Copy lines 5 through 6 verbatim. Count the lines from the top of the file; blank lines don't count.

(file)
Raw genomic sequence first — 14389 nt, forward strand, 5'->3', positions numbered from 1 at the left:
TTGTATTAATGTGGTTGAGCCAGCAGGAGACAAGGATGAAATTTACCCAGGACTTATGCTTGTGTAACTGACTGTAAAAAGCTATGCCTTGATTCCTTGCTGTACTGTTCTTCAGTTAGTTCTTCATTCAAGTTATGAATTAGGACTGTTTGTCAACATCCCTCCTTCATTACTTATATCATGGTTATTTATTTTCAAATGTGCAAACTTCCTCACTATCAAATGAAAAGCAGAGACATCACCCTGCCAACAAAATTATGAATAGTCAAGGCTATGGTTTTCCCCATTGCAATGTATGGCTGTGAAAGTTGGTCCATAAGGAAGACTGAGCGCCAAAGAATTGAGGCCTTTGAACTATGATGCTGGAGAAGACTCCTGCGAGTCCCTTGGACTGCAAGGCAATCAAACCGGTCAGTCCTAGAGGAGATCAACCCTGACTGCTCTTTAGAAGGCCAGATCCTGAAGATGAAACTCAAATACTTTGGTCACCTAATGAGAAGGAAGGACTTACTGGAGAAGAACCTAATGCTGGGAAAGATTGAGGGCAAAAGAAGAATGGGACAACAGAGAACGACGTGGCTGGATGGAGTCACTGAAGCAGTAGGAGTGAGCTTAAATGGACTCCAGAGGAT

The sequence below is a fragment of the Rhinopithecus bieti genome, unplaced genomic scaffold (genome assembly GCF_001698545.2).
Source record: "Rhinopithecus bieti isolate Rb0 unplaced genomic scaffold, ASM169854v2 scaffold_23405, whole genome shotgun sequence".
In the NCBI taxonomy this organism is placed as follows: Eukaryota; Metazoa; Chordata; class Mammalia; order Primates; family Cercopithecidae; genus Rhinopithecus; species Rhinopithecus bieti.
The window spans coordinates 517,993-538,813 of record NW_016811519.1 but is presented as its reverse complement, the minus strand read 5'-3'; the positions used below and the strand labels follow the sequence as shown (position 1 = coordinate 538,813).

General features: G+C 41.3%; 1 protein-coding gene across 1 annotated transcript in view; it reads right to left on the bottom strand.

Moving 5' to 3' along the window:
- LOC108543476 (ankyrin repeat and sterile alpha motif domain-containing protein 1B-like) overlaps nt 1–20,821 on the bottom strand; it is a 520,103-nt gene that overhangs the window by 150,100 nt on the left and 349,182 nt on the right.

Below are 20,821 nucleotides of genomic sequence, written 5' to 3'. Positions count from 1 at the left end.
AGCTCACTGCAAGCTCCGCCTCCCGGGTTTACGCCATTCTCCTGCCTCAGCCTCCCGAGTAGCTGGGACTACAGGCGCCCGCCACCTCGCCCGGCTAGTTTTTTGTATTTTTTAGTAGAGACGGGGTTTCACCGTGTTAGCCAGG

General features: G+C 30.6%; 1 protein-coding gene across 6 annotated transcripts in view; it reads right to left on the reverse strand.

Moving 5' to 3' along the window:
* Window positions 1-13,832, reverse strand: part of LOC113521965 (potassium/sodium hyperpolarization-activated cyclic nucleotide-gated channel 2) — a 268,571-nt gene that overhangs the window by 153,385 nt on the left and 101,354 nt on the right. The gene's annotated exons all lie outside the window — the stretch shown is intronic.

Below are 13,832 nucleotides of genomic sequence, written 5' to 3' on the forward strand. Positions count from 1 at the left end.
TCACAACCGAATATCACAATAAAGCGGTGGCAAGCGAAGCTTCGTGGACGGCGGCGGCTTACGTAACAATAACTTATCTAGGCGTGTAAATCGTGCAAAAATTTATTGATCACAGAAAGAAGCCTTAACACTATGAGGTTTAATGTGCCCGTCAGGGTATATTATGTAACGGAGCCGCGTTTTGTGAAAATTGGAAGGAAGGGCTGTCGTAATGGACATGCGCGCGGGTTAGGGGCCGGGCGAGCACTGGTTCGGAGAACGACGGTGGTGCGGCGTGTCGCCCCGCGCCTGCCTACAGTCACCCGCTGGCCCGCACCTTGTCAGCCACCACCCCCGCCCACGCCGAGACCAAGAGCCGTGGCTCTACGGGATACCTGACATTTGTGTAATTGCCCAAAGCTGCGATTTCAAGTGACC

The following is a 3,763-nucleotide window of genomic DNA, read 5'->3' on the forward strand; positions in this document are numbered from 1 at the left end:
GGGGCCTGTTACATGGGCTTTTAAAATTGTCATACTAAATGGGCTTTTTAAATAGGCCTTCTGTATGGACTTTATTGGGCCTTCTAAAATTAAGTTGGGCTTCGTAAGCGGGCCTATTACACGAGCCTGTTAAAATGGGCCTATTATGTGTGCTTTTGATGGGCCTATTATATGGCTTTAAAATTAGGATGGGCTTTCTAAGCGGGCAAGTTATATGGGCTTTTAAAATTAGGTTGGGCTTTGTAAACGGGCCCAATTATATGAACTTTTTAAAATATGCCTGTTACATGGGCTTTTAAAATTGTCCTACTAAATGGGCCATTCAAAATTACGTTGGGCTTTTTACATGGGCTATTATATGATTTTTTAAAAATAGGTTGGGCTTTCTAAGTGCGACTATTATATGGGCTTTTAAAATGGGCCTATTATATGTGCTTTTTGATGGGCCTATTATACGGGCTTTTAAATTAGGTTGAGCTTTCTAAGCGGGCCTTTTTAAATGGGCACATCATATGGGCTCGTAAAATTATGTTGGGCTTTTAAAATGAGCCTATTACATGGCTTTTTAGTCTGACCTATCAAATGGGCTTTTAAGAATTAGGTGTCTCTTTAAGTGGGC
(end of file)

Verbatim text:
In the NCBI taxonomy this organism is placed as follows: Eukaryota; Metazoa; Chordata; class Mammalia; order Primates; family Cercopithecidae; genus Rhinopithecus; species Rhinopithecus bieti.
The window spans coordinates 517,993-538,813 of record NW_016811519.1 but is presented as its reverse complement, the minus strand read 5'-3'; the positions used below and the strand labels follow the sequence as shown (position 1 = coordinate 538,813).